The package offered zombie avoidance parkour lessons from Ampisound (the team that helped film Dying Light‘s parkour POV video), a match with the developers, night vision goggles, adult diapers, two Razer Tiamat headphones, a human-sized Volatile figurine, a customized appearance as a Night Hunter, and a trip to Techland in Wroclaw, Poland.
There’s also the custom built zombie-proof shelter crafted by U.K.-based Tiger Log Cabins, which comes equipped with live-in amenities, a TV, an Xbox One, a sound system, and four copies of the game. What else are you going to do with your friends when everyone else is dead?
Expensive Collector’s Editions – Saints Row IV’s Super Dangerous Wad Wad Edition
Saints Row IV offered an affordable $100 special edition when it debuted on PlayStation 3, Xbox 360, and PC on August 20, 2013. This Super Dangerous Wub Wub edition contrasted sharply with the Super Dangerous Wad Wad edition, which retailed for $1,000,000. Limited to only one copy, this super limited package included all the extravagant staples the franchise is known for.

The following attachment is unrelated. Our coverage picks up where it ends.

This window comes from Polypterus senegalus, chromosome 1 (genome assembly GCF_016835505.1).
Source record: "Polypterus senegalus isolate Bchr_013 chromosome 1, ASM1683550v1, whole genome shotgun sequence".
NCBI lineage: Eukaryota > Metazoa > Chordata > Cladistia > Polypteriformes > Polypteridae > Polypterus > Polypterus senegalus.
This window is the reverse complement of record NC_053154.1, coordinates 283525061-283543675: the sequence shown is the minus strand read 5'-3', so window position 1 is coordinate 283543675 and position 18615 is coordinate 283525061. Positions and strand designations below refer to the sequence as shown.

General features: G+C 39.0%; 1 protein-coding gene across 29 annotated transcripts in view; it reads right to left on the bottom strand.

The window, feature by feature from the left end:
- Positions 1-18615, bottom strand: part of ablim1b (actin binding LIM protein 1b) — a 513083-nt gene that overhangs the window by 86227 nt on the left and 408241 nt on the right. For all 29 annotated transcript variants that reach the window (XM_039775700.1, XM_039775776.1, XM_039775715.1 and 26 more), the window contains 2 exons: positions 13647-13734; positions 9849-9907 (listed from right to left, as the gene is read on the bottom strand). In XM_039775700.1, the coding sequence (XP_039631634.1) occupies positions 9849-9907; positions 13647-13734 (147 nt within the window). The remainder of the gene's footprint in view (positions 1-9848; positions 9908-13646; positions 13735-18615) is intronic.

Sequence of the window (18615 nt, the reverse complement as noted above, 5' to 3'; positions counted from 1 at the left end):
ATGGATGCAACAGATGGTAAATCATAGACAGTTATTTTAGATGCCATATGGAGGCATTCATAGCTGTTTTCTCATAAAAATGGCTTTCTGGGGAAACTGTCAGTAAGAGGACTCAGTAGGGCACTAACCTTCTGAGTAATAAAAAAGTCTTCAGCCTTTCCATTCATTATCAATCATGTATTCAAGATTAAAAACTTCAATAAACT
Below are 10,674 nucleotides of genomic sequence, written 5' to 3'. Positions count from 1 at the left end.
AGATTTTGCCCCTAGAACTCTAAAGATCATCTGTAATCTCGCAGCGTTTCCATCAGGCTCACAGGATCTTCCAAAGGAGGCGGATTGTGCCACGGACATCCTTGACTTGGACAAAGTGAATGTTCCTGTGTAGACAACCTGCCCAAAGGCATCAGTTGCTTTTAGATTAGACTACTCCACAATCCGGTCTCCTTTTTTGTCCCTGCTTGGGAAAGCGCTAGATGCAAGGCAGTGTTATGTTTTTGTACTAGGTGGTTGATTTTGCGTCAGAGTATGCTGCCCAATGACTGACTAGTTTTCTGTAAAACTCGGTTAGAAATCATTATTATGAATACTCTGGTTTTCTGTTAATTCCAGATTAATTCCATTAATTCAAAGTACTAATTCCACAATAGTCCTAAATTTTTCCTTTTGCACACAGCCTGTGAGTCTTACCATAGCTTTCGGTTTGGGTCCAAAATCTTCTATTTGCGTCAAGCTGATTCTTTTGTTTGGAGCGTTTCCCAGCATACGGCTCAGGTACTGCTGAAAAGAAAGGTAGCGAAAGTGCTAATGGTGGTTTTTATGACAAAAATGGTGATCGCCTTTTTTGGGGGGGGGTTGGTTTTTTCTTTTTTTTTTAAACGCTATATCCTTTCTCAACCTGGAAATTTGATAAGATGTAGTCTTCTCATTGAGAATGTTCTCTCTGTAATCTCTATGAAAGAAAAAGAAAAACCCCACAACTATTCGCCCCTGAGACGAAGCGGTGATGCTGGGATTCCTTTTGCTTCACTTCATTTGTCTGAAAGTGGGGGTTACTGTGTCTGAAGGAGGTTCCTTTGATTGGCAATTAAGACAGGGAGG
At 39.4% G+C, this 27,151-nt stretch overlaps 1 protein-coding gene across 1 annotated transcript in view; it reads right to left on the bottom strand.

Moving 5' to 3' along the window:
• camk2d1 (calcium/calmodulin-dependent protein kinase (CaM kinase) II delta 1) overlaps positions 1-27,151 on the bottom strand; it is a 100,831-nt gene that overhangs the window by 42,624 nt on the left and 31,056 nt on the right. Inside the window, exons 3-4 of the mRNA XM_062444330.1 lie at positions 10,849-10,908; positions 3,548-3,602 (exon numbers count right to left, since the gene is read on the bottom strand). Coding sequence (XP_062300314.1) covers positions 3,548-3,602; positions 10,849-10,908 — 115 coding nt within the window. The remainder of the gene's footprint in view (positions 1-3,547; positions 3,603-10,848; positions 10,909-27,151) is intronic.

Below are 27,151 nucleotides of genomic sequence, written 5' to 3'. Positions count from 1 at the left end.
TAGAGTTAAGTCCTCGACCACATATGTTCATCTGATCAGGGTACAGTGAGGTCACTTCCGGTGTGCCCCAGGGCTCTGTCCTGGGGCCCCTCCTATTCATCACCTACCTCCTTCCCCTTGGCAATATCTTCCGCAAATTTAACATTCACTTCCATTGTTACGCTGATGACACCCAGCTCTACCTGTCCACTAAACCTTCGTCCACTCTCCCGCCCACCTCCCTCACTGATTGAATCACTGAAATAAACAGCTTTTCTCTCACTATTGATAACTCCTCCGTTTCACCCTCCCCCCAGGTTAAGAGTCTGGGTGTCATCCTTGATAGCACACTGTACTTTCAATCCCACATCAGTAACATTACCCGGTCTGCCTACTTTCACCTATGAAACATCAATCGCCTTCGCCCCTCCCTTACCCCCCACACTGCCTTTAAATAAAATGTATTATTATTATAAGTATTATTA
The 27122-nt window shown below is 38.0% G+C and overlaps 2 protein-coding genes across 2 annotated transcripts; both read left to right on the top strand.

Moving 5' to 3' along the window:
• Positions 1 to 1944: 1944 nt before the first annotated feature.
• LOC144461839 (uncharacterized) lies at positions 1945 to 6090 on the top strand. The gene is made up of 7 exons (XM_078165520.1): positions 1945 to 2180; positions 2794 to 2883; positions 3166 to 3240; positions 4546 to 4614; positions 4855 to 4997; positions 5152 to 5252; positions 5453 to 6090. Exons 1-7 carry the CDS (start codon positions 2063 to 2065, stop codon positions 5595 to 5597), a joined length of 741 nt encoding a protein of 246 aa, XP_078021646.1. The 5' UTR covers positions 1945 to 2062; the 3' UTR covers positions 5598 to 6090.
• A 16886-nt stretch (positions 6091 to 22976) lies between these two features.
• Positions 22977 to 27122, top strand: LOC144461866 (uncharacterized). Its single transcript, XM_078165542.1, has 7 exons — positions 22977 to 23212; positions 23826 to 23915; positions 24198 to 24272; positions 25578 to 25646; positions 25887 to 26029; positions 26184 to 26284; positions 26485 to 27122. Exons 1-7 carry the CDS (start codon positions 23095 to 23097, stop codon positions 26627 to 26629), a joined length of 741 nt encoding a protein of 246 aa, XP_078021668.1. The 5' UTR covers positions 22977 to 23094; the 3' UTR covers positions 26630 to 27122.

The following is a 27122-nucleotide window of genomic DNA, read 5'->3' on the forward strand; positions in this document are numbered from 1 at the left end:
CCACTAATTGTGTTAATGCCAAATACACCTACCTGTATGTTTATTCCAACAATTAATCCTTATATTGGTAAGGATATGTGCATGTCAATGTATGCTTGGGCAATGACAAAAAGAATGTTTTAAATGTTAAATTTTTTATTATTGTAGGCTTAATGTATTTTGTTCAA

The offerings included a Virgin Galactic space flight, a full-size replica dubstep gun, a hostage rescue experience, plastic surgery, a spy training day, a personal shopper, a capsule wardrobe, seven nights at the Top Royal Suite at the Burj Al-Arab, a first-class flight to Dubai, a week for two at the Jefferson Hotel, a first class flight to Washington D.C., a Lamborghini Gallardo, a Toyota Prius, one year’s worth of auto insurance, and a supercar membership. For $1,000,000, this all may not have been worth it, but at least one could feel like they’re living large for a little while.
Video game collector’s editions aren’t for everyone. While they help publishers earn a little extra profit and look nice on display, they should never replace one’s life necessities. Admittedly, it may be tempting to kill two birds with one stone by buying a game that comes with a custom built zombie-proof shelter. Thankfully, video games are mostly accessible by people of varying income, so there’s no need to prepare for the apocalypse just yet. For now, we can all continue to lose ourselves in our favorite software and travel to worlds where money isn’t everything.